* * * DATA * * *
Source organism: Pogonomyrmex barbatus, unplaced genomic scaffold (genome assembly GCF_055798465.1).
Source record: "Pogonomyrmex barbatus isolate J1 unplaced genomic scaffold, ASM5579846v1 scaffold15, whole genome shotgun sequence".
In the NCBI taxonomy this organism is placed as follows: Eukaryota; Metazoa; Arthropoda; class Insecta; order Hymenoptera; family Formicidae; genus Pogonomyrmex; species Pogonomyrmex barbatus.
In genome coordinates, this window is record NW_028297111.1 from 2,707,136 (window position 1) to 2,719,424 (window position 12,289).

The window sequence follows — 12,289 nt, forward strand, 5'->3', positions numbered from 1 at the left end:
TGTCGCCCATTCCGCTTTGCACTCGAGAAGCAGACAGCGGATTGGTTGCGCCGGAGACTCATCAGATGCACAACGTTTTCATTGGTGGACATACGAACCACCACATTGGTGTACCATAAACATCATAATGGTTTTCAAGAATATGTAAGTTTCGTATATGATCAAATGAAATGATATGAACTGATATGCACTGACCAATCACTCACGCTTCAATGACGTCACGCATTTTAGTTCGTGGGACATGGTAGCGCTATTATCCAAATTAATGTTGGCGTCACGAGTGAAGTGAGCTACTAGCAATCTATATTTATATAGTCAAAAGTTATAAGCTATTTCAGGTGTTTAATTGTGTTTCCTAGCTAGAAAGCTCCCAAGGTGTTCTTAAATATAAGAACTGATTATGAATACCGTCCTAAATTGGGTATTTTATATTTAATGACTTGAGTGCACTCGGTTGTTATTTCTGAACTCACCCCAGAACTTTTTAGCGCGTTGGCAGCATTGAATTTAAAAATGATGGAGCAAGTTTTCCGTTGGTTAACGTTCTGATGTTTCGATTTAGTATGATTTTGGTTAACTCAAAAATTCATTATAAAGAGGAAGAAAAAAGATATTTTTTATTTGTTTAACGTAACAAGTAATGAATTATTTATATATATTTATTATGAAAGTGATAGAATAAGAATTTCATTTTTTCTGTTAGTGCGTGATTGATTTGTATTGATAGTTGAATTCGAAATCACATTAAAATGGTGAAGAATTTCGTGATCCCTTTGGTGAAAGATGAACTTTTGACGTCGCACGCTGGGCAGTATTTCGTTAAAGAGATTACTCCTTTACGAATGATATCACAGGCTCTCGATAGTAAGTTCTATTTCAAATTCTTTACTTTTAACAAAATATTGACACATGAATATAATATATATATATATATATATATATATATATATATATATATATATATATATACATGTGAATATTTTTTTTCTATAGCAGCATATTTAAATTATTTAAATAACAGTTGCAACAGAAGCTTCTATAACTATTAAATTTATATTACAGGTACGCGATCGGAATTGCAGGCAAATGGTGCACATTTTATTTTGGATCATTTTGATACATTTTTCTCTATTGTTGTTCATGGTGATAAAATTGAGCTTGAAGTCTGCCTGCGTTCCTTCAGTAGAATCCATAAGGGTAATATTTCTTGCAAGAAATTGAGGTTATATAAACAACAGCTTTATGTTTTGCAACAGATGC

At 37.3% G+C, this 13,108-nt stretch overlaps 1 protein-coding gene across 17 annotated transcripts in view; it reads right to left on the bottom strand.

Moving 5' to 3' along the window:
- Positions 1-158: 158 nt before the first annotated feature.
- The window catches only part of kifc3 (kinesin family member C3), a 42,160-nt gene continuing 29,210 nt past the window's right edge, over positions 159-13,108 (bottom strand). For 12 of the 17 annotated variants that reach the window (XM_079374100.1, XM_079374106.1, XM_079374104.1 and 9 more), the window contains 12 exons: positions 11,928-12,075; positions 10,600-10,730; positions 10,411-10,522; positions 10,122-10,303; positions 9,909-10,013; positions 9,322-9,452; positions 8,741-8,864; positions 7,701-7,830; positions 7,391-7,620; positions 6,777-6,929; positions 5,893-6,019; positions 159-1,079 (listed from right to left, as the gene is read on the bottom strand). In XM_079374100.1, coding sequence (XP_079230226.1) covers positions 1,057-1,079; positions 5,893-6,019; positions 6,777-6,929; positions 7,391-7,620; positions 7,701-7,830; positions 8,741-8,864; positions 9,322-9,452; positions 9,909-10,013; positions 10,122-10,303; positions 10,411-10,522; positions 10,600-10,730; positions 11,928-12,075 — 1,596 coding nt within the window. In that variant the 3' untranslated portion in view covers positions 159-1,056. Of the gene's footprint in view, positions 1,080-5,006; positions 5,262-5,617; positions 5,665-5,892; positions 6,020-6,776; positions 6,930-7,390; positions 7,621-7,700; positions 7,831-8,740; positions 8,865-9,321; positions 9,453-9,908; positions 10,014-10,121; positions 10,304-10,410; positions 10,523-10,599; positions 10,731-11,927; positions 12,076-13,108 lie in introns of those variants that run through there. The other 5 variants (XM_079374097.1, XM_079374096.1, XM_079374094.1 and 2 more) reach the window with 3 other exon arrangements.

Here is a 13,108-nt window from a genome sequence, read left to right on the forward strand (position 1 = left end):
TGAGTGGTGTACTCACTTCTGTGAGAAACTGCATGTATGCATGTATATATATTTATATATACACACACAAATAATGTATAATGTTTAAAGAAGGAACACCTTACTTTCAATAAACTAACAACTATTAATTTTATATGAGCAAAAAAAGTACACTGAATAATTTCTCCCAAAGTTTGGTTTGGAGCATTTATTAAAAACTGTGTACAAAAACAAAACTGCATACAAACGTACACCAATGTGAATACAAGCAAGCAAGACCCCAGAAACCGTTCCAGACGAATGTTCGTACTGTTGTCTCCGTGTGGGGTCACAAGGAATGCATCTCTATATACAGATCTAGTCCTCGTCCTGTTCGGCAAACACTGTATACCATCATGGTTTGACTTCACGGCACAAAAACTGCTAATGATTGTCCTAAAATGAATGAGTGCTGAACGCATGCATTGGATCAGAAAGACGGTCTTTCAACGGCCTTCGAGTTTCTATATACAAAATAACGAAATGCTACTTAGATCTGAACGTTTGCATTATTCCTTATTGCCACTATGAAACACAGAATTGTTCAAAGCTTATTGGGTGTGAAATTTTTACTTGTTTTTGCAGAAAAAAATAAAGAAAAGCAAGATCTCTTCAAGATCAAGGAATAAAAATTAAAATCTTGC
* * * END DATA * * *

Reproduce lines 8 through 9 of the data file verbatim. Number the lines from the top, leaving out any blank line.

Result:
Moving 5' to 3' along the window:
- Positions 1-158: 158 nt before the first annotated feature.